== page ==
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In Texas, Heated Debate Over In-State Tuition For Immigrants

Dianna Douglas
Guillermo Rodriguez and Karen Alvarado.

One of the guests at President Obama's State of Union address was a North Texan who's a college student but isn’t a legal resident. She illustrates the current debate over what benefits the U.S. should offer undocumented immigrants, especially those who were brought here as children. One such benefit that is currently under fire in Texas is in-state college tuition.

Texas and California were first to offer in-state college tuition to graduates of state high schools, regardless of their citizenship status. That was in 2001. Since then, more than a dozen states have followed. 

Many Texas state legislators hope to repeal it during this session, on the grounds that it is an incentive for people to immigrate illegally. State Rep. Myra Crownover of Denton recently said at Texas Woman’s University that these benefits make it harder to enforce the country’s immigration laws.

“I believe in the rule of law and I believe that we have to get rid of every incentive," she said.

The in-state tuition benefit applies to all state colleges and community colleges, bringing the price down at Texas A&M, for example, from $26,000 a year to just $9,000.

Pia Orrenius, vice president and senior economist at the Dallas Federal Reserve, has been watching the impact of this benefit on undocumented students.

“In the great majority of cases, undocumented immigrant students don’t take advantage of the in-state tuition, because they basically don’t go to college," she said. "The reason is that they’re not allowed to work.”

Texas has other reasons for offering the education benefit. Economists have found that education "has payoffs not just to the individual, but society in general," Orrenius said. "We know that education is correlated with higher earnings, of course, but also with less incidence of crime, family stability and other positive side effects."

Right now, 20,000 students enrolled in Texas colleges are undocumented, according to the Texas Higher Education Coordinating Board. That’s less than 2 percent. Most of those students are in community or technical colleges. 

"I’ve heard claims that these students are displacing native born Texans in our colleges and universities, and that’s not the case," said Raymund Paredes, the board commissioner. "We have plenty of capacity in higher education in Texas."

Economists have found that allowing undocumented students into colleges actually increases the enrollment of U.S. citizens, perhaps because many immigrant families have documented and undocumented members.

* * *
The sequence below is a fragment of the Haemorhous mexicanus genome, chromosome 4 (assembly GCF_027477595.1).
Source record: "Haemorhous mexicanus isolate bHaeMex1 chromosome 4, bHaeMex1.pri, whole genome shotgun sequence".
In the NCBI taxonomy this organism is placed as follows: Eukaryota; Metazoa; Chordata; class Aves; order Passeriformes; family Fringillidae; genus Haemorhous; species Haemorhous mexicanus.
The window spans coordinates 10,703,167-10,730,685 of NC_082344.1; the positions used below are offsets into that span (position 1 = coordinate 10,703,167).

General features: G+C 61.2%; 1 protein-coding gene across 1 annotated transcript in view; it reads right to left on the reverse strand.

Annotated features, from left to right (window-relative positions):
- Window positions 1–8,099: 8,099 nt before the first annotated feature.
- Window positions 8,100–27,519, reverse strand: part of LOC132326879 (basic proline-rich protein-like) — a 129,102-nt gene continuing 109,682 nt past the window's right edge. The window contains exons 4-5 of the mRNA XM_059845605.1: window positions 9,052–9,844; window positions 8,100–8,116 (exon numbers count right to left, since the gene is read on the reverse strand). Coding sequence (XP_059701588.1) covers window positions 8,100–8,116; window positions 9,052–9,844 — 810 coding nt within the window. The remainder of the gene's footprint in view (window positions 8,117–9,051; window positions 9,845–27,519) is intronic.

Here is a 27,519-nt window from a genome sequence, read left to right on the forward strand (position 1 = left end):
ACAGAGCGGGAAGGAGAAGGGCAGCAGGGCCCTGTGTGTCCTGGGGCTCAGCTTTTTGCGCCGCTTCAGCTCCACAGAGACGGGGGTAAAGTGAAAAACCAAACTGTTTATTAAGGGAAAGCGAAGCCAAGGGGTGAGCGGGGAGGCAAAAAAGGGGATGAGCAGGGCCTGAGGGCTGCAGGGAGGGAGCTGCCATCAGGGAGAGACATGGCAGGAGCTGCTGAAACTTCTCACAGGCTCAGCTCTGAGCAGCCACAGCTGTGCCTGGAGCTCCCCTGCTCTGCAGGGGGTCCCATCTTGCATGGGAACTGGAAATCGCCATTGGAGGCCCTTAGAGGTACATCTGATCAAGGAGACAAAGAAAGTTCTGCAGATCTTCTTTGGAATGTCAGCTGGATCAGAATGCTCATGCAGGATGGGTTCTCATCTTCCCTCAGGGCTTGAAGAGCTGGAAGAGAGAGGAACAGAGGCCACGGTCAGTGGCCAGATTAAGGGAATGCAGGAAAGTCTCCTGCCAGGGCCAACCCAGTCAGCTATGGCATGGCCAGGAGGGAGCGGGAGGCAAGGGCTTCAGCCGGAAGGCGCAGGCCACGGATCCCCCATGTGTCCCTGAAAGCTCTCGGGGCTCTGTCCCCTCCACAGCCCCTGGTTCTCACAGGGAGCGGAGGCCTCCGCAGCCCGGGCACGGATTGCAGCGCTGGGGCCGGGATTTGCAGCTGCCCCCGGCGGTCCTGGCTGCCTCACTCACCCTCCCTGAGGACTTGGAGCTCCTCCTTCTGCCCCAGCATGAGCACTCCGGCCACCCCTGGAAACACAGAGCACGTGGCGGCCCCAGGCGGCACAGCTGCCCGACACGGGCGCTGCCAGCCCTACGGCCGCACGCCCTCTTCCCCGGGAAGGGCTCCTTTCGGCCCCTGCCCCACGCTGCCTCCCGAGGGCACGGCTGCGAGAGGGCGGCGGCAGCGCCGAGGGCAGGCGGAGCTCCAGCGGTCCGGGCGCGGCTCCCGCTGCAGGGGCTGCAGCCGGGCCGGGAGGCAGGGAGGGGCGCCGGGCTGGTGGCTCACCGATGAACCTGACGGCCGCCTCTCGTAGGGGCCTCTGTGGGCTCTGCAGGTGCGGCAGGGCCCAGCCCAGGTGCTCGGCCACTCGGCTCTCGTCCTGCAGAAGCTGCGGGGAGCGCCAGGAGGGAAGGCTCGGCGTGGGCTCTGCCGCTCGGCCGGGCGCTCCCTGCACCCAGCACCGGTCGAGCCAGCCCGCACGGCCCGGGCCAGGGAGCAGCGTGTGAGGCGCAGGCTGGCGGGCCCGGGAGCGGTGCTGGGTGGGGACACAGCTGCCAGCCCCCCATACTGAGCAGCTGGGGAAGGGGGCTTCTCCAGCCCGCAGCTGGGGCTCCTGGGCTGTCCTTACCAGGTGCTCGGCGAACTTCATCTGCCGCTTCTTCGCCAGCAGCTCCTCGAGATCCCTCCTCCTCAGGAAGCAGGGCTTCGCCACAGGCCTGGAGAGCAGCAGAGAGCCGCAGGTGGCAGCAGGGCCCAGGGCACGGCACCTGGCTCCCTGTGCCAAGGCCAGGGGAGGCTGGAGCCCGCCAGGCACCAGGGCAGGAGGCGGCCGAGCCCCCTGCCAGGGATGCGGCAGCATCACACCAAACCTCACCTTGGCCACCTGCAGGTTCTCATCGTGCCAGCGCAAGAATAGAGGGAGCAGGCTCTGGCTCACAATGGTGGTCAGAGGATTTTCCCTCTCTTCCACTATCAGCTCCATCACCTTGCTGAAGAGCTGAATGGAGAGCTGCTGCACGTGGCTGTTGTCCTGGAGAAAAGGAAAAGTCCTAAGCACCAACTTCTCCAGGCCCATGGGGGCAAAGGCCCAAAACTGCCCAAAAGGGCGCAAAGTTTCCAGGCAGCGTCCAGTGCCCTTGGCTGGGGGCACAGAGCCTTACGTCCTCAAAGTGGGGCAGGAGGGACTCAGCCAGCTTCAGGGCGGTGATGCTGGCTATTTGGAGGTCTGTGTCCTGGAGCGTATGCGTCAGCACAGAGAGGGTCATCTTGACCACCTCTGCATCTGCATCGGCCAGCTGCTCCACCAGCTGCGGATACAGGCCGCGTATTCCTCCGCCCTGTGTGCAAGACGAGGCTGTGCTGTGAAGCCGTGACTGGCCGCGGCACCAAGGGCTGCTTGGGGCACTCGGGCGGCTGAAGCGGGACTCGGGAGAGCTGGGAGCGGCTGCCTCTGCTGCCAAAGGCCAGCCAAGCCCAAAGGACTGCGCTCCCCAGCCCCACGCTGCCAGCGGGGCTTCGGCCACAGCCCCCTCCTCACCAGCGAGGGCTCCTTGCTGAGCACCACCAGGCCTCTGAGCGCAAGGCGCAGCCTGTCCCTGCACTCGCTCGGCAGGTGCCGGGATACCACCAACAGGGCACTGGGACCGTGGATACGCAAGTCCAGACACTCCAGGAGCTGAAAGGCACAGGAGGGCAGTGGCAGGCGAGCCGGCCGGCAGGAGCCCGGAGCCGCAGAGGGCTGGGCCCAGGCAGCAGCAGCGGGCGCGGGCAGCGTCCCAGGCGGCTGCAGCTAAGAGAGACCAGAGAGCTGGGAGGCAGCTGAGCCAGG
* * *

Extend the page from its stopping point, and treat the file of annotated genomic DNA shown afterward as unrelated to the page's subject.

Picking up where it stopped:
As far as completion rates, Paredes says the undocumented student success rate is similar to other low-income students. 

“For community colleges, the three-year completion rate is under 30 percent, and you would see that undocumented students have similar numbers,” he said.

In other words, in-state tuition for undocumented students has been low cost and low benefit to Texas.

The entire calculation changed two years ago, when President Barack Obama announced a new federal program to offer work permits and a path to legal residency to undocumented kids who were brought to the U.S. by their parents. 

This program, called Deferred Action for Childhood Arrivals, or DACA, has been a boon to people like Karen Alvarado, who has a degree but was previously barred from better-paying jobs. 

“We’ve been able to work, we’ve been able to drive," she said. "We’ve been able to do a lot of things that normal people do. It’s like before we were standing in the shadows, and now we can actually go in the light."

Alvarado emigrated with her family from Mexico as a 6-year-old. At that point, she didn’t have much say in the matter. She graduated from MacArthur High School in Irving, and went to North Lake College for an associate’s degree. When DACA was announced in 2012, she was working in the back of a Corner Bakery. Now she’s a tutor in Irving ISD.

“You study so hard to get a degree, and you can’t work because you don’t have papers, you don’t have a number," she said. "Now that we have a number, now that we’re someone, we can work, and use what we worked so hard for.”

Her boyfriend, Guillermo Rodriguez, is currently a student at North Lake College. He's hoping to transfer to University of Texas at Arlington next fall, to get a bachelor's degree in civil engineering. 

Paying out of state tuition would be a hardship for him, he said. He hopes it wouldn't keep him from pursuing his degree, but it might stretch the time out that he's in school.

"Maybe it would take me six years," he said. "I could only take one class at a time."

The future of in-state tuition for undocumented Texas residents is out of Alvarado and Rodriguez's hands. But for them and the tens of thousands of others who have taken advantage of it, the state’s investment in their education is finally starting to pay off.